This carefully and intelligently constructed book is the latest installment in detailed archival research by Brazilian economic historians that challenge conventional wisdom on the determinants of economic growth and development. Like the work by scholars including Zephyr Frank, Steve Haber, myself, Barbara Levy, Fl?vio Saes, Bill Summerhill, and Gail Triner, this book tests Brazil?s experience against hypotheses advanced about the relationship between institutions and economic growth. Musacchio confirms the research by myself, Haber, and Triner on the roles played by banks (a small one) and the stock market (an important one) in stimulating business development, diversification, and efficiency, but moves beyond our work to examine corporate governance as it was practiced and to tackle the thorny question of business and financial development in the dramatically changed post-1930 environment.
The criticisms I have of the book do not detract from its value, but they should be taken seriously because they involve the building blocks of the larger interpretation Musacchio develops. Take the argument that judges protected creditors? rights beyond legally mandated protections because they were shareholders themselves or that company directors adopted stronger investor protections than required by law because they were either foreign born or foreign educated and therefore predisposed to adopt tougher European protections. Both are a good assumption given what we know of the Brazilian elite, but the first is based on the profiles of just two judges as evidence and the second is true of perhaps some but not all directors. The archival work involved in testing these assertions is Herculean and beyond the scope of the book, but bear questioning. More important is Musacchio?s interpretation of the introduction of limited liability in Brazil. The 1882 law that reduced barriers to entry in company formations specified a liability calculation he reads as limited but that kept investors on the hook for shares they bought for five years after the date of purchase even if those shares had been traded away. Musacchio claims to overturn my interpretation that this provision was a disincentive to investment, but really just begs to differ with my reading because he finds an upsurge in Rio de Janeiro company formations after the law?s passage. No such upsurge is evidenced in S?o Paulo until the reforms of 1890 that definitively limited shareholder liability took effect. I urge readers to think through the implications of this law for themselves rather than accept either my or his interpretation as gospel truth.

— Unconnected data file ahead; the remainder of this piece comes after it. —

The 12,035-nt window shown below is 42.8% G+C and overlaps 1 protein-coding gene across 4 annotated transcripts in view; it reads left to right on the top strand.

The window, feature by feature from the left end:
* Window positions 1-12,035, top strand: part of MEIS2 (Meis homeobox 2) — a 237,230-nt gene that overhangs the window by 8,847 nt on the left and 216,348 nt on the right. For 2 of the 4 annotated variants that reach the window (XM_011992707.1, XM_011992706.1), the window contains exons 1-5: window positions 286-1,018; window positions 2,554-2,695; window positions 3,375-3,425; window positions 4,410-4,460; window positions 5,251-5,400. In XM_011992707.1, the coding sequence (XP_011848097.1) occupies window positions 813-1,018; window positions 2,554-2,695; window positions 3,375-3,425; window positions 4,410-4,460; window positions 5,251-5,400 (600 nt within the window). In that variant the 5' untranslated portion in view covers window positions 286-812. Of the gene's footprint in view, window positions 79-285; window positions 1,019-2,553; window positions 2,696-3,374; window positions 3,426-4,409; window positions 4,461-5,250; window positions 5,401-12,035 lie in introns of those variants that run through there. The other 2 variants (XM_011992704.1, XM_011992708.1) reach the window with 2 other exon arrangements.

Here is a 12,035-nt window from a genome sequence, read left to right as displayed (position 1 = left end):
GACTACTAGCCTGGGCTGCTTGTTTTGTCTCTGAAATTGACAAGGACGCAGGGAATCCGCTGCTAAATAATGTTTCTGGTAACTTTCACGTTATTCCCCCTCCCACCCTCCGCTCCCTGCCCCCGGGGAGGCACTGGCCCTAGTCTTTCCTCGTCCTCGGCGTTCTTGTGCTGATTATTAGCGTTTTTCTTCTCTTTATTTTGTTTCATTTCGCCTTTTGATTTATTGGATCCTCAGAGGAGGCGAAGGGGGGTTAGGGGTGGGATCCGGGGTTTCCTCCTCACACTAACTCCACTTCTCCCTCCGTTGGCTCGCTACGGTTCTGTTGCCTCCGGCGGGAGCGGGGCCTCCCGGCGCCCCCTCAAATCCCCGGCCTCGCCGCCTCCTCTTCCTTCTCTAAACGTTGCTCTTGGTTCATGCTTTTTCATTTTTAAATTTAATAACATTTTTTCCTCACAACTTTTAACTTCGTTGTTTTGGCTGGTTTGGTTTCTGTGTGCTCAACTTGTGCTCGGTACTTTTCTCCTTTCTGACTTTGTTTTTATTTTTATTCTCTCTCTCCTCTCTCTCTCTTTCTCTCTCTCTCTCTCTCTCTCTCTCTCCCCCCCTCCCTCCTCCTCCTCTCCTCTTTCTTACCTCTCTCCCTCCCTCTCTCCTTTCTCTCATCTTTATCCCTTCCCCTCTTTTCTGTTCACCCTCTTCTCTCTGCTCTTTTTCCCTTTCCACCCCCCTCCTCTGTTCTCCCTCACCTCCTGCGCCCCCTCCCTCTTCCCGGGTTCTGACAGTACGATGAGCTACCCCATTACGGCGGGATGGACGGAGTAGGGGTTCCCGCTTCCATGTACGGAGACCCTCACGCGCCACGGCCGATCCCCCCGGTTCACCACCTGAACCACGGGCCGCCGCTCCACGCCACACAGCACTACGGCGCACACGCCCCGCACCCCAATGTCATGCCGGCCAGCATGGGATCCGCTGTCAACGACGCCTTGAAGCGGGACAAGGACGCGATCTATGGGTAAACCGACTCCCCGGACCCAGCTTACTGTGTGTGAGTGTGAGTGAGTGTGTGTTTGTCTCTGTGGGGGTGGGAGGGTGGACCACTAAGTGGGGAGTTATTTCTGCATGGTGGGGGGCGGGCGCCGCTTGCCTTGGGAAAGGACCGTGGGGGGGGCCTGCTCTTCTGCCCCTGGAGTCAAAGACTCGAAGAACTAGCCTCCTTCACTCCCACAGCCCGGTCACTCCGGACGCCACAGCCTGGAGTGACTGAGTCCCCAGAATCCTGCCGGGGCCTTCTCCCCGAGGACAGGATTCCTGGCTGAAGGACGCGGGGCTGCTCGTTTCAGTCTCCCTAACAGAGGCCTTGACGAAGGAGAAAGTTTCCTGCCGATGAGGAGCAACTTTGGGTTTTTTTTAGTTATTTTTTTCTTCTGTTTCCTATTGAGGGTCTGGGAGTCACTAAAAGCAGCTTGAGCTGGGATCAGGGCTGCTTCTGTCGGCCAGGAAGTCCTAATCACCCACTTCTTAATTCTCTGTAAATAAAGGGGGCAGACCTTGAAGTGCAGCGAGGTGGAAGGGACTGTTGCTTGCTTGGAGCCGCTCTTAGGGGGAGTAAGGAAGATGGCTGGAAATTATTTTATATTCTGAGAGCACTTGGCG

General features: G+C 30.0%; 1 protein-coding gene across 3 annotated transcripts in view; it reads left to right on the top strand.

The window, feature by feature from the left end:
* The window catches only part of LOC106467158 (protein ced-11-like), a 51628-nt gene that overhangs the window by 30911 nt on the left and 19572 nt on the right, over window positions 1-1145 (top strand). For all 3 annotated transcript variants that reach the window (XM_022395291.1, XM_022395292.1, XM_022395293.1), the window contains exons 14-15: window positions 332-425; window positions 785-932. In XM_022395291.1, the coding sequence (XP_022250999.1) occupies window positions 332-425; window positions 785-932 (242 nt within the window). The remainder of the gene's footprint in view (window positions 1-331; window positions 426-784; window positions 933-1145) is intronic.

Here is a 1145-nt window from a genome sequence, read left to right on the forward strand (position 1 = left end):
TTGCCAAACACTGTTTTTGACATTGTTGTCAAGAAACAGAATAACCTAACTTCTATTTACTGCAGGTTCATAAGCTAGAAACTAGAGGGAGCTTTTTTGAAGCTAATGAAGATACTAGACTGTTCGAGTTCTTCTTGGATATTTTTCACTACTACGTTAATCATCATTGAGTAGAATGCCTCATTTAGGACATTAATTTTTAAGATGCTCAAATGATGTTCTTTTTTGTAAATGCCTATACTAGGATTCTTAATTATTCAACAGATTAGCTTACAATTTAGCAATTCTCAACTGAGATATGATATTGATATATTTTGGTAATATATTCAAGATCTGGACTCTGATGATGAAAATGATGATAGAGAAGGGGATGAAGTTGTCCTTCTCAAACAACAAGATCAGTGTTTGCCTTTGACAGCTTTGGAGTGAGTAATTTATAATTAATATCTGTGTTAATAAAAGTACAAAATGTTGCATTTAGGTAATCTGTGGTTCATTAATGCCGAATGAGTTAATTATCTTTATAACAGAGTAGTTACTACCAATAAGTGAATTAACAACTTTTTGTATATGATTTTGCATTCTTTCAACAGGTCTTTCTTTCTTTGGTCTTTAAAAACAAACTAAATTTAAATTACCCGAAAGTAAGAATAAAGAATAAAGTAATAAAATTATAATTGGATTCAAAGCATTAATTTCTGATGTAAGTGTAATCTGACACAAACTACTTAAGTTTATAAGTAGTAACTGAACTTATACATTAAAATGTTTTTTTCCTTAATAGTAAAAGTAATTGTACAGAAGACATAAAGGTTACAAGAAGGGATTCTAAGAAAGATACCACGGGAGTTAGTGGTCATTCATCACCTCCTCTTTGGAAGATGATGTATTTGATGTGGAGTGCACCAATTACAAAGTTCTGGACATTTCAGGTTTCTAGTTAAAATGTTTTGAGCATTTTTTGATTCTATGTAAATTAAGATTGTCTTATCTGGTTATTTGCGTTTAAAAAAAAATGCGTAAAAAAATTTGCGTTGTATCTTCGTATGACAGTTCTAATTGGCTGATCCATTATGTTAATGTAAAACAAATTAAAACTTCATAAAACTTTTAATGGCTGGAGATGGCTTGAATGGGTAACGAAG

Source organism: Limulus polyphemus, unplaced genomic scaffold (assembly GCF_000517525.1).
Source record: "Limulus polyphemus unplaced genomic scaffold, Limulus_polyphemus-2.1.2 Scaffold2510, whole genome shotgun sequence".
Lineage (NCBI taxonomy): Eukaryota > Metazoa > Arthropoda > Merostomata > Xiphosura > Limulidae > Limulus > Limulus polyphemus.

With this book, Musacchio adds a rich new layer to our understanding of the forces behind both Brazilian dynamism and malaise. This book would make an excellent pairing with Mark Roe?s Political Determinants of Corporate Governance on the U.S. and Europe, and John French?s Drowning in Laws on the institutionalization of labor rights in Vargas?s Brazil. Like all good books, this one causes the reader to rethink assumptions and to challenge accepted wisdom.
Anne Hanley is Associate Professor of History at Northern Illinois University and author of Native Capital: Financial Institutions and Economic Development in S?o Paulo, Brazil, 1850-1920 (Stanford, 2005). Her current research is on municipal finance in Brazil from independence to 1930. E-mail: email@example.com